Matthew 10:7 As you go, proclaim the good news, ‘The kingdom of heaven has come near.’ 8 Cure the sick, raise the dead, cleanse the lepers, cast out demons. You received without payment; give without payment. 9 Take no gold, or silver, or copper in your belts, 10 no bag for your journey, or two tunics, or sandals, or a staff; for laborers deserve their food.
In the mid 90’s, I discovered in this passage the paradigm for our organization’s approach to giving…
I was a college student trying to get a non-profit organization off the ground without any funding. I had a deep conviction to educate and empower the marginalized of the world so that they could experience the fullness of life they deserved, but I knew that such a task was too big for me alone. It would necessitate an association of like-minded people, an organization to effectively combat the systemic problems that held so many captive. Having met with some lawyers of the university I was attending, I learned that facing up to these large-scale issues wasn’t just going to take courage and willingness; apparently, it would require money. A lot of money.
I was advised to find an organization with a shared vision, which was well ‘established’ (meaning an organization with an endowment or some strong base of financial security). I was advised that in order to do great things, I needed great amounts of resources. I didn’t necessarily shrug off this advice; it was common, and something I’d heard growing up plenty of times. I could see how it was ‘the way’ of many organizations that had been in operation for a long time. I just noticed it implied that unless I possessed the power of money, I couldn’t give the power of God to restore human beings to health. But this didn’t work in my theology.
Matthew 10:8 shows us that when the Kingdom of Heaven (the reign of God through his people) is present, the sick should find healing, mortality rates should decrease, unsanitary living conditions should become healthy environments and mental/emotional health should be restored.
It would be typical of us to think these objectives are met by having enough resources to provide the goods necessary to meet the goal. However, the end of verse eight states that what we’ve received didn’t come as a result of paying for it and what we have to give shouldn’t have a price on it either. (That definitely seemed to rule out what was going on with my $28,000/year private Christian college education).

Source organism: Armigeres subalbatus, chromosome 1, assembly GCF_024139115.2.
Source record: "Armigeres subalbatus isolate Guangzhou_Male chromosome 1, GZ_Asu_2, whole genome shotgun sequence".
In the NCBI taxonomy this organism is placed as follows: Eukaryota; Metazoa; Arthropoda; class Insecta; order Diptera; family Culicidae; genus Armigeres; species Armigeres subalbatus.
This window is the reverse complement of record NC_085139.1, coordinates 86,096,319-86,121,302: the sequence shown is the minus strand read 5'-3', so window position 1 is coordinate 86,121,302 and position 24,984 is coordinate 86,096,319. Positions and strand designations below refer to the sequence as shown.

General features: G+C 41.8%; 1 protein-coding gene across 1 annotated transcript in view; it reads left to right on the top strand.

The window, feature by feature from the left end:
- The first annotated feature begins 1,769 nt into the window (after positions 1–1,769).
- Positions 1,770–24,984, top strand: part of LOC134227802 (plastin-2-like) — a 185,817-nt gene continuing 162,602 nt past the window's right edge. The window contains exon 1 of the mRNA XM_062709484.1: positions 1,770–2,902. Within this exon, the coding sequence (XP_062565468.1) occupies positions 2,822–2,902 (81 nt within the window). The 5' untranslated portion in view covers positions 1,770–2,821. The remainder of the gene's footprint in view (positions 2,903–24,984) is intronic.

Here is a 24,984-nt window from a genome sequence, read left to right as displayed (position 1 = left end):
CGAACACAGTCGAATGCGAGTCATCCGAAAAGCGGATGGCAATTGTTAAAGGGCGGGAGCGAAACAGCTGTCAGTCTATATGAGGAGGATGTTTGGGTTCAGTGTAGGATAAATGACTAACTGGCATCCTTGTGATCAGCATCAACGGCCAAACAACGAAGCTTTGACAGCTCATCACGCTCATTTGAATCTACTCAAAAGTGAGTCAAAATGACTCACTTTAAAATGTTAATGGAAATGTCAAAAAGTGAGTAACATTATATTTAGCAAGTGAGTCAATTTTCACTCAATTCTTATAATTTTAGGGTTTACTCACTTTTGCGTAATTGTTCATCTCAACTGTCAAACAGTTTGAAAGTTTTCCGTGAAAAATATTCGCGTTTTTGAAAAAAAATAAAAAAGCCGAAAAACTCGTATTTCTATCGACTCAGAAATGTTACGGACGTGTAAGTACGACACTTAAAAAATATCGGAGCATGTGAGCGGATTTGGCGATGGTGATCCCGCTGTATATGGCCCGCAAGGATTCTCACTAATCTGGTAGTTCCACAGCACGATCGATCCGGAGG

Verses nine and ten solidify the issue by stating that what we have to give can’t be met by possessing gold, silver or copper, or even a bag of supplies, clothing or technology. In other words, the typical resources we think necessary to usher in the restoration of a society are not the resources for this paradigm.
I discovered that the greatest resource in the Kingdom of God was a human being equipped to give of themselves through competencies that brought healing for the sick, decreased mortality rates, healthy living environments, and mental and emotional health for those in need. The good news was for the recipient and participant.
The participant wouldn’t need to amass a wealth of resources to ‘go’ – they would just need to have the competency to ‘do.’ And for the recipient, it wasn’t going to cost them to receive, because the way in which the participant would be equipped, according to the end of verse eight, wasn’t as a result of payment. So the benefit they learned to offer had to be offered for no payment as well.
This has been our paradigm ever since I learned this. The Human Resource is what God finds most valuable. Since we started in the 90’s, we continue to concentrate on this task of equipping competent workers, specialized in grassroots and developing world approaches in the fields of healthcare, community development, sustainable building and agriculture, social work and education. In this edition you’ll see how our organizational participants are giving of themselves, the Human Resource, to see the Kingdom come.